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What's New

What's New

Canada’s cultural heritage more accessible to all through LAC

More collections just a click away

On October 26, Library and Archives Canada (LAC) launched the Canadian Feature Film Index. This index, created as a print index in 1972, is now available as an online database and contains information on over 4,300 Canadian feature films produced from 1913 to 2009. The database also features images of movie posters from LAC’s holdings. Films produced after 2009 will be added gradually to the database. The project was carried out with the support of the Department of Canadian Heritage.

“This database in an important resource for filmmakers, students and researchers, as well as those who are interested in Canada’s cinematic history. It ensures that this key part of Canada’s documentary and cultural heritage is accessible from anywhere in the country,” said Daniel J. Caron, Deputy Head and Librarian and Archivist of Canada.

This initiative is part of LAC’s broader modernization efforts, which are aimed at improving and expanding access to Canada’s documentary and cultural heritage for all Canadians, regardless of their field of interest, profession or location.

“We want every Canadian to have access to our resources, and that’s why we are actively focused on rolling out new technologies in all of our operations and services,” adds Mr. Caron. “There are no more physical constraints; we will be accessible not only from coast to coast, but all over the world!”

This project is just one of a number of Library and Archives Canada initiatives aimed at making the institution’s holdings more accessible than ever. Among them is the Lest We Forget Project, which was revitalized in November 2010 and now provides librarians, teachers and other partners across Canada with an opportunity to offer educational workshops via online tools provided by LAC.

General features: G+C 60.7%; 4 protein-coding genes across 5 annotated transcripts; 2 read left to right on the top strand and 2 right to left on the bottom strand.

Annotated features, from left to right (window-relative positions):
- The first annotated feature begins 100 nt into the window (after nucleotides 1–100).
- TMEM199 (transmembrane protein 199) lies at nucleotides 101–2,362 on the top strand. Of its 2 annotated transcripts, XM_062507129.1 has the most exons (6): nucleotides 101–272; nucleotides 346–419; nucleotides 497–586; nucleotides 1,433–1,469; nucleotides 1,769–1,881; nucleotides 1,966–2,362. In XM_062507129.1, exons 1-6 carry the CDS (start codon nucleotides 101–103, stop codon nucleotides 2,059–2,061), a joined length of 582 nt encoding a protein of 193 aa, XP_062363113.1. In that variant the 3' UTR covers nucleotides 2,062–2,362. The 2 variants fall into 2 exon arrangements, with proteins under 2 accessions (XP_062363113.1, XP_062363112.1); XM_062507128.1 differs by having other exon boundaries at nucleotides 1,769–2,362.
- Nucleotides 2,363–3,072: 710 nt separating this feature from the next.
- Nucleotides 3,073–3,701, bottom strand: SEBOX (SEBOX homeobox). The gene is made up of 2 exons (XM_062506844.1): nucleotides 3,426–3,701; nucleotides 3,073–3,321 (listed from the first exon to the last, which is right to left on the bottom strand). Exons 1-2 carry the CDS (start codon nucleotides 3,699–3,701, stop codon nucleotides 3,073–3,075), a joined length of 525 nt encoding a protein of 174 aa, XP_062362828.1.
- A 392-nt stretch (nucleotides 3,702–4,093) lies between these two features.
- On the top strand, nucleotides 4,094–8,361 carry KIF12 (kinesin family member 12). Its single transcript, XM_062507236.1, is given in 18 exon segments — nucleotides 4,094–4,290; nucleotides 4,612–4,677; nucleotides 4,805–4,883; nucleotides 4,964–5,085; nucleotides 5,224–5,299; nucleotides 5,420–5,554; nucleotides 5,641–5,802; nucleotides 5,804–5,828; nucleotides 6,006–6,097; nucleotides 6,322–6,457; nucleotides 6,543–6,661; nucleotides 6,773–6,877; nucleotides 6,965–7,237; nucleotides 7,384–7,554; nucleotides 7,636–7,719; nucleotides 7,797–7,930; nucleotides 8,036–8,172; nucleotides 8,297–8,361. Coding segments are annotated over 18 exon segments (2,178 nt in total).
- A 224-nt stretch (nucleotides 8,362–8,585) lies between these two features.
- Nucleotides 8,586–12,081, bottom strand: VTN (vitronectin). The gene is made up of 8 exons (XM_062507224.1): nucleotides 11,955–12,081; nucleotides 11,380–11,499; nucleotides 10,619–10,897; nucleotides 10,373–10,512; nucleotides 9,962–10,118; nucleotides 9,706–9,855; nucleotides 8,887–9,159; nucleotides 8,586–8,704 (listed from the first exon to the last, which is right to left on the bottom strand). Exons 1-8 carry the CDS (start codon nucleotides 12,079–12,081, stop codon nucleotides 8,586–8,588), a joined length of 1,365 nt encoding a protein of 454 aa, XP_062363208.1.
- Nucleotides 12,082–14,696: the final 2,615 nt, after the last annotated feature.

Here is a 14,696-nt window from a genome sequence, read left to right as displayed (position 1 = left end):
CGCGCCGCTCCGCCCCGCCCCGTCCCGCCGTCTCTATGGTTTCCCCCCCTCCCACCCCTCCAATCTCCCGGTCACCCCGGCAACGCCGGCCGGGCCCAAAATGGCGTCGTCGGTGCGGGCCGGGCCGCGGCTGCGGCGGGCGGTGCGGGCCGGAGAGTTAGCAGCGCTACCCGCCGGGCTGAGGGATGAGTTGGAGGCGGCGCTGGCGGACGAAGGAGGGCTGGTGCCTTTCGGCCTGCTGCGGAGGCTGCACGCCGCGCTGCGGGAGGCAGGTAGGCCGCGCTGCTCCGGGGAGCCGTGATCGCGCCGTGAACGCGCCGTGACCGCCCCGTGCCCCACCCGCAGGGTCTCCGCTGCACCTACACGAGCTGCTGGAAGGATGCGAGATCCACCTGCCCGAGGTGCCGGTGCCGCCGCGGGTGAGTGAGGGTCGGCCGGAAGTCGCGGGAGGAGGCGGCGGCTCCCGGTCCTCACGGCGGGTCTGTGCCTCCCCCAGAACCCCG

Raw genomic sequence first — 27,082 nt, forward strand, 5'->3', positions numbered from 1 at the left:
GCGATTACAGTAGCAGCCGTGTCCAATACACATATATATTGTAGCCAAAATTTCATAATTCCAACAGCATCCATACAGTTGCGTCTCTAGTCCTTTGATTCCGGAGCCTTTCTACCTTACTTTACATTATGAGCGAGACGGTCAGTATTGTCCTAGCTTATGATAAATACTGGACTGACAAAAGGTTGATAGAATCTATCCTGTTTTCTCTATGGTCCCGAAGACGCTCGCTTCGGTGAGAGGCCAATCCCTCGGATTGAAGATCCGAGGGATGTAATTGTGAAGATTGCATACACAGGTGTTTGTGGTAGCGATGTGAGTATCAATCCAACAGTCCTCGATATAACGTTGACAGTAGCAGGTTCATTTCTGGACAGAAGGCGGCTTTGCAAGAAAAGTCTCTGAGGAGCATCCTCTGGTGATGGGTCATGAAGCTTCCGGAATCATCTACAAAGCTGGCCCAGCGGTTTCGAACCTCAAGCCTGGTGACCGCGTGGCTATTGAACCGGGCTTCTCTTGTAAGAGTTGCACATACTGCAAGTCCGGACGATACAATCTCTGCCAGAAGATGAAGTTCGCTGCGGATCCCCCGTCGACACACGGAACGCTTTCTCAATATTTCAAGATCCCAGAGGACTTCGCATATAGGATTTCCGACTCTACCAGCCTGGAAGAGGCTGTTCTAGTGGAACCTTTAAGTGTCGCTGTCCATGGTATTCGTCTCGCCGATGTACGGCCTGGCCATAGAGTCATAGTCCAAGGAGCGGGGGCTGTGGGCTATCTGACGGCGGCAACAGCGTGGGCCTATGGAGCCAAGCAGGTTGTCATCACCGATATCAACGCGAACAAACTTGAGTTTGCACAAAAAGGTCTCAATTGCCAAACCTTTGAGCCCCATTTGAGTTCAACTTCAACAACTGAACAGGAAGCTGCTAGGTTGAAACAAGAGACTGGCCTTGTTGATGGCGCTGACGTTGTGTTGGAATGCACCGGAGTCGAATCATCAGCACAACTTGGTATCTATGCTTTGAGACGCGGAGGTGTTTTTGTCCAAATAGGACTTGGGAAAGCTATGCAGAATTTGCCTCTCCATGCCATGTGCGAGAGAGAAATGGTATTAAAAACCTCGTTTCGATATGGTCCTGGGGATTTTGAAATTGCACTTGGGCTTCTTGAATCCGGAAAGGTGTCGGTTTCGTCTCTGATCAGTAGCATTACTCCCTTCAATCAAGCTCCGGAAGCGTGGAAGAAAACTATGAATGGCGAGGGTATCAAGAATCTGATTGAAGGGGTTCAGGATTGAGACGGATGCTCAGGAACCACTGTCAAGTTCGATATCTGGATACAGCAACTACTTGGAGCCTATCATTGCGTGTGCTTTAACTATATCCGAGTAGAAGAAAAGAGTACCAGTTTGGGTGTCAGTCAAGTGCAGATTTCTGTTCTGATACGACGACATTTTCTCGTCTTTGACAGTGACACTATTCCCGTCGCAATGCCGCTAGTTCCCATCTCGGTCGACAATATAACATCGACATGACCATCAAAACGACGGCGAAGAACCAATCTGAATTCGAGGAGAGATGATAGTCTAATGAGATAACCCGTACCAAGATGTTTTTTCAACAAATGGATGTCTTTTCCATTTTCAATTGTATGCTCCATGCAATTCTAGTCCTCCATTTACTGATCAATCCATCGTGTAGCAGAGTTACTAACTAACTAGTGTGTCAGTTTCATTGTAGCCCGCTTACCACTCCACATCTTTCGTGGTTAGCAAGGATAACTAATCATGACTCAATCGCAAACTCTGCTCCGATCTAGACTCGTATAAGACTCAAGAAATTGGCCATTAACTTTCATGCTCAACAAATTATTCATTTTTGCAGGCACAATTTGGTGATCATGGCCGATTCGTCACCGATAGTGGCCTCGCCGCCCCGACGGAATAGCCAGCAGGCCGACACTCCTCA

“Other similar projects on topics such as immigration and the First Nations will come to the fore in 2012, allowing Canadians across the country to easily access their documentary heritage,” concluded Mr. Caron.

About Library and Archives Canada

The mandate of Library and Archives Canada is to preserve the documentary heritage of Canada for the benefit of present and future generations, and to be a source of enduring knowledge accessible to all, thereby contributing to the cultural, social and economic advancement of Canada. Library and Archives Canada also facilitates co-operation among communities involved in the acquisition, preservation and diffusion of knowledge, and serves as the continuing memory of the Government of Canada and its institutions.

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For more information, please contact:

Media Relations
Library and Archives Canada
819-994-4589
613-293-4298 (mobile)